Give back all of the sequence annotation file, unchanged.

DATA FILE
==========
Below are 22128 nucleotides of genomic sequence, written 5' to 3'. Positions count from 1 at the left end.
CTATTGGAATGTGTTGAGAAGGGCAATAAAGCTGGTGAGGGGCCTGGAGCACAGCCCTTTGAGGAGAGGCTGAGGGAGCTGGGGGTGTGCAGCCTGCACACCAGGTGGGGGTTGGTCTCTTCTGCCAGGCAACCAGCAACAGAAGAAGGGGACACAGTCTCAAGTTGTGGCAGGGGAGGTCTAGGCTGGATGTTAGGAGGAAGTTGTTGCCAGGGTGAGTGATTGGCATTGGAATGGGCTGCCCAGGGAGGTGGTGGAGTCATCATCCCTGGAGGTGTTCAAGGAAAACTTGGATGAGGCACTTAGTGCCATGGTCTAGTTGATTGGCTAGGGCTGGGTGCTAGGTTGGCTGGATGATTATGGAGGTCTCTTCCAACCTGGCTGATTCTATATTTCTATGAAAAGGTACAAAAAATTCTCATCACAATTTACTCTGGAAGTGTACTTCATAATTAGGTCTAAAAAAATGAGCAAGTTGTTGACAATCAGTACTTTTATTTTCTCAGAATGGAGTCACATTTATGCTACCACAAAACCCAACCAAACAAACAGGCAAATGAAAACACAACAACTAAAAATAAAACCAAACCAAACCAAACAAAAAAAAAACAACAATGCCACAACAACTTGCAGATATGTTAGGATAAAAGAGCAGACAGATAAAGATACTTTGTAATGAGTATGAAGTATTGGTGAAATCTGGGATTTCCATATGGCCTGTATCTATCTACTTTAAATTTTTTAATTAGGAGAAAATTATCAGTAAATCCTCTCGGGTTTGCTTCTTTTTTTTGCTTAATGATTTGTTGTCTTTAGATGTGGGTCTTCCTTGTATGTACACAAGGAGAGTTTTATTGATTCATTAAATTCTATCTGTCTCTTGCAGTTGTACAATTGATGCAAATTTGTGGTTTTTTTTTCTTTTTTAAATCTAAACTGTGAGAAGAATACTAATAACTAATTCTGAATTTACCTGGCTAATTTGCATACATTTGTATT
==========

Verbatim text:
Below are 22128 nucleotides of genomic sequence, written 5' to 3'. Positions count from 1 at the left end.
CTATTGGAATGTGTTGAGAAGGGCAATAAAGCTGGTGAGGGGCCTGGAGCACAGCCCTTTGAGGAGAGGCTGAGGGAGCTGGGGGTGTGCAGCCTGCACACCAGGTGGGGGTTGGTCTCTTCTGCCAGGCAACCAGCAACAGAAGAAGGGGACACAGTCTCAAGTTGTGGCAGGGGAGGTCTAGGCTGGATGTTAGGAGGAAGTTGTTGCCAGGGTGAGTGATTGGCATTGGAATGGGCTGCCCAGGGAGGTGGTGGAGTCATCATCCCTGGAGGTGTTCAAGGAAAACTTGGATGAGGCACTTAGTGCCATGGTCTAGTTGATTGGCTAGGGCTGGGTGCTAGGTTGGCTGGATGATTATGGAGGTCTCTTCCAACCTGGCTGATTCTATATTTCTATGAAAAGGTACAAAAAATTCTCATCACAATTTACTCTGGAAGTGTACTTCATAATTAGGTCTAAAAAAATGAGCAAGTTGTTGACAATCAGTACTTTTATTTTCTCAGAATGGAGTCACATTTATGCTACCACAAAACCCAACCAAACAAACAGGCAAATGAAAACACAACAACTAAAAATAAAACCAAACCAAACCAAACAAAAAAAAAACAACAATGCCACAACAACTTGCAGATATGTTAGGATAAAAGAGCAGACAGATAAAGATACTTTGTAATGAGTATGAAGTATTGGTGAAATCTGGGATTTCCATATGGCCTGTATCTATCTACTTTAAATTTTTTAATTAGGAGAAAATTATCAGTAAATCCTCTCGGGTTTGCTTCTTTTTTTTGCTTAATGATTTGTTGTCTTTAGATGTGGGTCTTCCTTGTATGTACACAAGGAGAGTTTTATTGATTCATTAAATTCTATCTGTCTCTTGCAGTTGTACAATTGATGCAAATTTGTGGTTTTTTTTTCTTTTTTAAATCTAAACTGTGAGAAGAATACTAATAACTAATTCTGAATTTACCTGGCTAATTTGCATACATTTGTATT